Jumbo Sunshade - Ezine

Speaker Wiring Diagrams for 2-speaker & 4-speaker guitar and bass cabinets (for use with tube amplifiers)
 

Wiring your guitar or bass cabinet incorrectly, or, using a mis-matched combination of cabinet and tube amplifier; will at best cause excessive wear on your power tubes, or at worst could result in damage/failure of your tubes, speakers or transformer.

Below are parallel, series, parallel/series & series/parallel configurations for 2-speaker and 4-speaker cabinets.  But first...

1.  4-ohm, 8-ohm or 16-ohm cabinet(s): which is best?
Resistance is measured in Ohms.  A 4-ohm cabinet offers less resistance than a 16-ohm cabinet (allowing more wattage to the speakers) and is therefore a GREATER load on your amp than the 16-ohm cabinet.
Up to an amplifier's limit, using a lower ohm cabinet will deliver more power to your speakers (although not necessarily more volume), but the trade-off in working your amp harder and hotter may not be worth it:
When amplifiers suffer shorts in their output power transistors, they often deliver raw voltage into the speakers, immediately cooking the voice coils.  In my early days of tinkering with electronics, i destroyed two mint JBL speakers (Earth solid-state power amp) - the smoke and smell and feeling of horror is something i will probably never forget!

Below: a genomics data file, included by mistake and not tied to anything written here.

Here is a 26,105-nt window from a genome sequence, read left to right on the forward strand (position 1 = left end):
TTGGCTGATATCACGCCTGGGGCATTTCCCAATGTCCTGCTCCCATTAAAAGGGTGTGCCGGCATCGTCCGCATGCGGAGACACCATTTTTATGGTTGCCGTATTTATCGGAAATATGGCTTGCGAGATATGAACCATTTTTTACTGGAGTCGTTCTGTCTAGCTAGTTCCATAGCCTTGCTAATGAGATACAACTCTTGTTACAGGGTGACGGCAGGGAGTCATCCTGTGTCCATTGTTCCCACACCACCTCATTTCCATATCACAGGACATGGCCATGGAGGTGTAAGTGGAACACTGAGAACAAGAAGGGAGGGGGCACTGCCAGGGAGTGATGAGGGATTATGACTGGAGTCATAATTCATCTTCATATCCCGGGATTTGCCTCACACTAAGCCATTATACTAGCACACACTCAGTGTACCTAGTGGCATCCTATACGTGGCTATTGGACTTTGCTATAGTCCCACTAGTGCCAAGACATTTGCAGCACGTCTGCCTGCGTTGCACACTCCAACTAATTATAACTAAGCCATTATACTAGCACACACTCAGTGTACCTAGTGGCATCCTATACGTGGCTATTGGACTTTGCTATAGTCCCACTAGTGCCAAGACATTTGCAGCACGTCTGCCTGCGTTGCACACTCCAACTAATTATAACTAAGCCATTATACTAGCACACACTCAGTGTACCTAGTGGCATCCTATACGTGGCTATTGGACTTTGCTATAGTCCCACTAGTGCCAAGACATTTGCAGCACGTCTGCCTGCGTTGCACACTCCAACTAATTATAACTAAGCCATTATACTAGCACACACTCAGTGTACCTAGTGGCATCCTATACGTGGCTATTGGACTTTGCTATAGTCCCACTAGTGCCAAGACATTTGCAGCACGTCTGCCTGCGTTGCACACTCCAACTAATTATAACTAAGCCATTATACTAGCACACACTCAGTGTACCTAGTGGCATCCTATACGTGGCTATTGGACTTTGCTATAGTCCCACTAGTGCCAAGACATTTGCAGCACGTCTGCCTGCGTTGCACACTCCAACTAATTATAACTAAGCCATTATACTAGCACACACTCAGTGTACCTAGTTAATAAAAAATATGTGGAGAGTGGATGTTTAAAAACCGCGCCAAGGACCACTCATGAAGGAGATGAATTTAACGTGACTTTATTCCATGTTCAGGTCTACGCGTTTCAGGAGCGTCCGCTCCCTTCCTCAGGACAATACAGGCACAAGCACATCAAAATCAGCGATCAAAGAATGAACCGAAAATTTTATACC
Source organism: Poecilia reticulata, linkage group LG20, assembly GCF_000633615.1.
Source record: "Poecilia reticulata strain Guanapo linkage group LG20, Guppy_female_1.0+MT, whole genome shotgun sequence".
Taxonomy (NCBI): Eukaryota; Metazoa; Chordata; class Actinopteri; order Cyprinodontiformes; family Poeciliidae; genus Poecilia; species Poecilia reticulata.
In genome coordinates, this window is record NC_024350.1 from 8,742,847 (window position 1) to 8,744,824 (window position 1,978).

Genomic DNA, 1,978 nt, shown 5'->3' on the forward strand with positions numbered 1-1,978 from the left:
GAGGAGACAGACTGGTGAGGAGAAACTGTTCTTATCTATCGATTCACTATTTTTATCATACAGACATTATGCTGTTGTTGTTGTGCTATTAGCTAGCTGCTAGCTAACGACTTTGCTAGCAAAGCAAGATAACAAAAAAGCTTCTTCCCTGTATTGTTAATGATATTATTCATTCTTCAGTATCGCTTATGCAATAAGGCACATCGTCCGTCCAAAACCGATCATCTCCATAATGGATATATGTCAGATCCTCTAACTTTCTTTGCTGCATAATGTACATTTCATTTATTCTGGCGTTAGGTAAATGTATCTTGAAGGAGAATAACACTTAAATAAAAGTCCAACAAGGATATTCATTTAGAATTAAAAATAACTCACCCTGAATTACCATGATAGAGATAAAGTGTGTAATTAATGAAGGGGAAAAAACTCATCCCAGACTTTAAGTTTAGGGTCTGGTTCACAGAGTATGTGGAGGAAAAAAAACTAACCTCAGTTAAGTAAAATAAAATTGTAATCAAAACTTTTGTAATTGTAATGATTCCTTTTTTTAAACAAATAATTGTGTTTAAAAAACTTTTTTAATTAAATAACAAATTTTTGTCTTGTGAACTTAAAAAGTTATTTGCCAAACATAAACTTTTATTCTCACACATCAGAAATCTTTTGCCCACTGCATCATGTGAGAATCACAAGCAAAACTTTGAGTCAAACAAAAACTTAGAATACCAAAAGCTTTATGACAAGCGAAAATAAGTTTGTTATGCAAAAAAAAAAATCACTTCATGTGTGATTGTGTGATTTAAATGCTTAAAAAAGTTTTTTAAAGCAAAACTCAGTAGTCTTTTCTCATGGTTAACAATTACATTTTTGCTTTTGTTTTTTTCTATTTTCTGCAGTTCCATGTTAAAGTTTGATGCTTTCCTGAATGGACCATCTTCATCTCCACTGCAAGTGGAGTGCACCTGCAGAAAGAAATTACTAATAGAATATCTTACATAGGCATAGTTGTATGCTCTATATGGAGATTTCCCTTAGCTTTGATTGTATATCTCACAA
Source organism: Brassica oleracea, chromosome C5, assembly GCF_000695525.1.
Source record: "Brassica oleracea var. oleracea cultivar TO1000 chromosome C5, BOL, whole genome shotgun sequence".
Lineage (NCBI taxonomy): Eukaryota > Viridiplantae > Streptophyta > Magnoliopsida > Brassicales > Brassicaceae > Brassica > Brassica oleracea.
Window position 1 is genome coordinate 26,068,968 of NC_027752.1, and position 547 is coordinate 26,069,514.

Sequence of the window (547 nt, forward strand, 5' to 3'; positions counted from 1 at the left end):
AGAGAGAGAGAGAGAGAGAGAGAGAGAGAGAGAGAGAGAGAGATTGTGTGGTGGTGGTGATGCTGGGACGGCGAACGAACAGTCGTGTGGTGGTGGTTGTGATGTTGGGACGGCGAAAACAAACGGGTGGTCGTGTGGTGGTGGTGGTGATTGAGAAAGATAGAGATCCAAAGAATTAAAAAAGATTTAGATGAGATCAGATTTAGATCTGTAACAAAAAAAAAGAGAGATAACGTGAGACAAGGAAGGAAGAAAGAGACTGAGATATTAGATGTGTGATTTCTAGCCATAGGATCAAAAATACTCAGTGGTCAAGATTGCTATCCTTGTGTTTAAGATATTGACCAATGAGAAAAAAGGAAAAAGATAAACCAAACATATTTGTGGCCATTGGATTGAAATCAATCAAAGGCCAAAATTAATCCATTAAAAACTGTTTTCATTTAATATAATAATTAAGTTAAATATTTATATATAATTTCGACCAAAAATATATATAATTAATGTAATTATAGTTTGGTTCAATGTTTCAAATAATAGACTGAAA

That being said: you might be able to get more desirable speaker distortion by going 4-ohm if you use speakers that facilitate this (Celestion), and/or you might be able to get a noticeable boost in volume if you're using speakers that facilitate that (EV).  The bottom line is that you won't really know unless you try (or find somebody with your amp who has tried it).
Just bear in mind that the difference can sometimes be imperceptibly subtle.  The most dramatic change i've personally experienced was with a 50-watt Marshall half-stack that i rewired (the cabinet) from 16 to 4 ohms.  I did this again a few years later with a different 50-watt Marshall half-stack and none of us could hear any difference at all.

2. If you purchased your speakers new, or otherwise have access to the manufacturer's wiring instruction, use it.  This seems like a no-brainer, but it is the case that some manufacturers suggest different wiring configurations for the same speaker combinations (number, ohm, watt).
Obviously it wouldn't hurt to wire your 8-ohm 150-watt EV's with the Carvin instruction for their 8-ohm 150-watt drivers, but it certainly will not help you with your warranty!

3. Don't assume that the operational characteristics of one amplifier will be the same as  (or even similar to) another.

Example 1:  You can plug two 16-ohm cabinets into your 1971 Marshall Super Lead by simply setting its Ohm selector to 8 ohms.  But if you want to hook those cabinets up to your 1971 Fender Twin Reverb you have to rewire them because that amp is hard-wired for a 4 ohm load.